The biology behind why we can’t help fawning over creatures great, small, and fluffy.
Writer: Lucy White
Editor: Elly Chaw
Artist: Emma-Maia Smith
It’s undeniable that we find baby mammals (especially the sweet, fluffy ones) indescribably adorable. Even the most stoic of people can melt when presented with a particularly gorgeous puppy. But why do we find some animals so darn cute, and others – like the great white shark, or the naked mole rat – decidedly unpleasant?
The answer is, in many ways, surprisingly simple. We are biologically programmed to have an emotional response to human babies. This is an essential evolutionary adaptation – we have to like our offspring to want to look after them when they are young and vulnerable.
When humans evolved to walk on two legs (bipedalism), the positions of our pelvises had to change, and pelvises became narrower. The result of this is that women cannot give birth to anything larger than a baby’s head, and hence human babies are born at an early stage in their development compared to other animals, like fish, which are essentially independent from birth. Human babies need to be taken care of for a long time after birth, and so an emotional response towards them is essential.
Traits that animals share with babies tend to elicit the strongest responses in people. Characteristics such as having big eyes and heads, prominent foreheads and retreating chins, round and pudgy bodies, and soft textures are all features of babies that are also seen in many young mammals. Scientists believe that dogs, having been domesticated, may have evolved by this logic, exploiting our preferences for things like the classic “puppy dog eyes”.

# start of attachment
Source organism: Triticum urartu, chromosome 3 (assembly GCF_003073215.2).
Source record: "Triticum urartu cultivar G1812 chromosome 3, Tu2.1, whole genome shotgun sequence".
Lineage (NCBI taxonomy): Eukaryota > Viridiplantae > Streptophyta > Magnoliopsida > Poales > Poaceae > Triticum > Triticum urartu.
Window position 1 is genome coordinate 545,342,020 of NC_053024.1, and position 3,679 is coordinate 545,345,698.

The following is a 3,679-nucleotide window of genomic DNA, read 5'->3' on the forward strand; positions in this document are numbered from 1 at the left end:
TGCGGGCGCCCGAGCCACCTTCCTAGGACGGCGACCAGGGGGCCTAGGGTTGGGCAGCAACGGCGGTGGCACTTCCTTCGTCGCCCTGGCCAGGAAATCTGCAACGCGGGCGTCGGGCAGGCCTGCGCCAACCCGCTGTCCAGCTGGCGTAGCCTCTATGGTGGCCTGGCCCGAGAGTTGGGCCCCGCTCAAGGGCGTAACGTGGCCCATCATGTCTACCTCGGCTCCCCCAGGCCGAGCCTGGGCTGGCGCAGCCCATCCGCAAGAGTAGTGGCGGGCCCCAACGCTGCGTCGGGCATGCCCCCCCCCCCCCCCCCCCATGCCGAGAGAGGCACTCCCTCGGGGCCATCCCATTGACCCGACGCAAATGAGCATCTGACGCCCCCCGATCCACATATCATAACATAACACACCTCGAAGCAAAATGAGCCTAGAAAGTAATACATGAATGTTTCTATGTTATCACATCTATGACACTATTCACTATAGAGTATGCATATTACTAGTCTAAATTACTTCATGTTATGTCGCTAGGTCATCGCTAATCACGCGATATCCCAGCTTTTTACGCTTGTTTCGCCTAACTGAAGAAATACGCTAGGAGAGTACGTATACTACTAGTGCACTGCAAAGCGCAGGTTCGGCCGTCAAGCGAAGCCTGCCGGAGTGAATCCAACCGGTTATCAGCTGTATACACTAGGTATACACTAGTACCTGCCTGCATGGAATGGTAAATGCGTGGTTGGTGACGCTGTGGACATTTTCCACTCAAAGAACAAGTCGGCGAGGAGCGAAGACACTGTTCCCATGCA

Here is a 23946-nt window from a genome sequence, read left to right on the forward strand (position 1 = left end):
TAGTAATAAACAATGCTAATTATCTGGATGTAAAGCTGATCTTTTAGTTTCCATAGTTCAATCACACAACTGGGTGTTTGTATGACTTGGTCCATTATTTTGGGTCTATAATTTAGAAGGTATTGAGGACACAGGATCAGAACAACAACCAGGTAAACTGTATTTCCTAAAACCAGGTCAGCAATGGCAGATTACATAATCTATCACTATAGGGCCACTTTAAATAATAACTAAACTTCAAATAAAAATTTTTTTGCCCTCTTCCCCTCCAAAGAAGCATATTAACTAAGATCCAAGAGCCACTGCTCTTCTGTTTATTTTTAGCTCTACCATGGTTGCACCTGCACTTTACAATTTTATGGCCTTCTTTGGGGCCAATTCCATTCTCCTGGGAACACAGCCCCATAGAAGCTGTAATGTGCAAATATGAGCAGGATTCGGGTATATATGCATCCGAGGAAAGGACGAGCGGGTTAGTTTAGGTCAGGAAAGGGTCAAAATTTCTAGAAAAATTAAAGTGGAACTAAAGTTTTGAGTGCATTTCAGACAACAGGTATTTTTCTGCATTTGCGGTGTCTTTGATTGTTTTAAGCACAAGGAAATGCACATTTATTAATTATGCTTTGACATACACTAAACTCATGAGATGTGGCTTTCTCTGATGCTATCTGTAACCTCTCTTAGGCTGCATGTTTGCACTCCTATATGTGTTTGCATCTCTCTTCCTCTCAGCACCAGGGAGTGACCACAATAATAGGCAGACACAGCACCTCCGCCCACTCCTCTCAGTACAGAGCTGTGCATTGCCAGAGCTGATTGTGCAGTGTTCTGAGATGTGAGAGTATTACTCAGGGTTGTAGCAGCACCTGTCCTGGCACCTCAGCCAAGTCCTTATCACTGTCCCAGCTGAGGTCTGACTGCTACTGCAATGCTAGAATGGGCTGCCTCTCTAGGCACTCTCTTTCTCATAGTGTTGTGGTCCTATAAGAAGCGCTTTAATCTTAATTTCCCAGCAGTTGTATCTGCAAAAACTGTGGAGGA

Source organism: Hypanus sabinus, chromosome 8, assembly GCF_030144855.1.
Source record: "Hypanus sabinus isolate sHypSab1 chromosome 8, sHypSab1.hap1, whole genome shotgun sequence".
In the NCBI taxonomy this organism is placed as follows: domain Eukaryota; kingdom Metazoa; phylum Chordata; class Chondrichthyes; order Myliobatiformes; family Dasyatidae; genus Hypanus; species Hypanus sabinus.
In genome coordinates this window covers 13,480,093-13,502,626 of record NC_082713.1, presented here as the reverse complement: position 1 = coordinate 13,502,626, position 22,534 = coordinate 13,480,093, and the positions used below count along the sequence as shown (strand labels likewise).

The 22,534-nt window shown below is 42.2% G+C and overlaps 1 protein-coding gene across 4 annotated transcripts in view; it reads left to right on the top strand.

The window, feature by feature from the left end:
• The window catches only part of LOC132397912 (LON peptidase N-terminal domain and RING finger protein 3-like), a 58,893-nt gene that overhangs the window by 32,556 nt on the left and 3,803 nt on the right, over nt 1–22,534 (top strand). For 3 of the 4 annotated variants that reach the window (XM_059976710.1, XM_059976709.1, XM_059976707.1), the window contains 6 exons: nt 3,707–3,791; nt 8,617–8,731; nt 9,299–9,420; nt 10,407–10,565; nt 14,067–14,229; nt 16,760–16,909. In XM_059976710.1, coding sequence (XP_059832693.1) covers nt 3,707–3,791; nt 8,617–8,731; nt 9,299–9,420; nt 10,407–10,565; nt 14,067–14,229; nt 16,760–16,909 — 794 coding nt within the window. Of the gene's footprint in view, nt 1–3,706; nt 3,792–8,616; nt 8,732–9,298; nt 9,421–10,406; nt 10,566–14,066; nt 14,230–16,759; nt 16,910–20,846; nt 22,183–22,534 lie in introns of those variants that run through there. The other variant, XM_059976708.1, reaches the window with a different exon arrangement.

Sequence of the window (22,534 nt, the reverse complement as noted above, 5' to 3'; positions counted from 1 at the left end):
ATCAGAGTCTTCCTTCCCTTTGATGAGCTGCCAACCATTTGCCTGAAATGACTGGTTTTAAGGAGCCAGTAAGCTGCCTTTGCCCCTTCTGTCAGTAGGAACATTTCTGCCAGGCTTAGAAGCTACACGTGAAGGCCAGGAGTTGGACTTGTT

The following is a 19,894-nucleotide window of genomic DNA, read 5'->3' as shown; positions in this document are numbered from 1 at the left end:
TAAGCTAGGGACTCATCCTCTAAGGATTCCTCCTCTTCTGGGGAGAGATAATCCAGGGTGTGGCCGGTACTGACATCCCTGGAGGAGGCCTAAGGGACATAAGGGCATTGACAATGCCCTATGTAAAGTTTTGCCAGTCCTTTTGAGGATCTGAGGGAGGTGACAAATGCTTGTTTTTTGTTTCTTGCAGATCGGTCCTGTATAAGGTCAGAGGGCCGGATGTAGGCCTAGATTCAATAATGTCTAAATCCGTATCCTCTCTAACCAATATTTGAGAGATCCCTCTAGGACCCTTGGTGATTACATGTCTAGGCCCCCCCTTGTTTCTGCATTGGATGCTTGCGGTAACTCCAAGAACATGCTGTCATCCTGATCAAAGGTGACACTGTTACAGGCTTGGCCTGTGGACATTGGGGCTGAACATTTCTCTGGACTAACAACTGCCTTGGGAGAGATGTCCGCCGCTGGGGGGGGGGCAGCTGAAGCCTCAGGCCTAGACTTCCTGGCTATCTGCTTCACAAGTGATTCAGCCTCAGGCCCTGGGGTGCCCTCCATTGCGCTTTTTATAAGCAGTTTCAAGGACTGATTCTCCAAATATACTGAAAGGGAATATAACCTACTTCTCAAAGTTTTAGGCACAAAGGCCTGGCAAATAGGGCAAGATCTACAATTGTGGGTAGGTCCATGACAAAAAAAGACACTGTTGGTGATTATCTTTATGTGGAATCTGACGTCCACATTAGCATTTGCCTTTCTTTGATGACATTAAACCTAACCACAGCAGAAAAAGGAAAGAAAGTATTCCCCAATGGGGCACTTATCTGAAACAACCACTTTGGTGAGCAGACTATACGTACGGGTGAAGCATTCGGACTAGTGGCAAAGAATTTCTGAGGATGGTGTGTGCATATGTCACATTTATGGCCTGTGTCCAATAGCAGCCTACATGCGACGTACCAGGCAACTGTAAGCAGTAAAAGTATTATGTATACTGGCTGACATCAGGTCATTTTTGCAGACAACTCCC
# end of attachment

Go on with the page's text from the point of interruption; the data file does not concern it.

However, our responses may also be rooted in behaviours, rather than merely physical features. Elephants, for example, share few physical characteristics with human babies, but do share some behaviours. They often appear to be clumsy, and look vulnerable and fragile next to their much larger parents. We relate this to the similar traits seen in our offspring, so baby elephants can trigger just the same “cute response” as a puppy does.
Our neurological response to human babies and animals we find unbearably sweet is very much the same, and is rooted in the reward pathways of our brains. The “cute response” stimulates the limbic system, which contains structures such as the amygdala and the hippocampus. These structures are involved in emotion, learning, and memory. The reward pathway in the limbic system is triggered, and large amounts of dopamine (a neurotransmitter associated with motivation and reward) are released. This emotional response is designed to encourage us to look after our offspring and ensure the survival of the species.
Our biological tendencies are also frequently exploited by companies for marketing purposes. For example, the Andrex company uses a Labrador puppy to help sell their toilet roll, and car companies (such as VW with the Beetle, and Mini with the Mini Cooper) produce cars with baby-like features: rounded bodies, large headlights, and a short front.
In essence, our brains have evolved to have such a strong response to human babies that we have the same response to a much wider range of things. The more similar an animal is to a human baby, the stronger our “cute response”, and the more likely we are to be caught out sighing dreamily at passing puppies or cooing at a neighbour’s cat.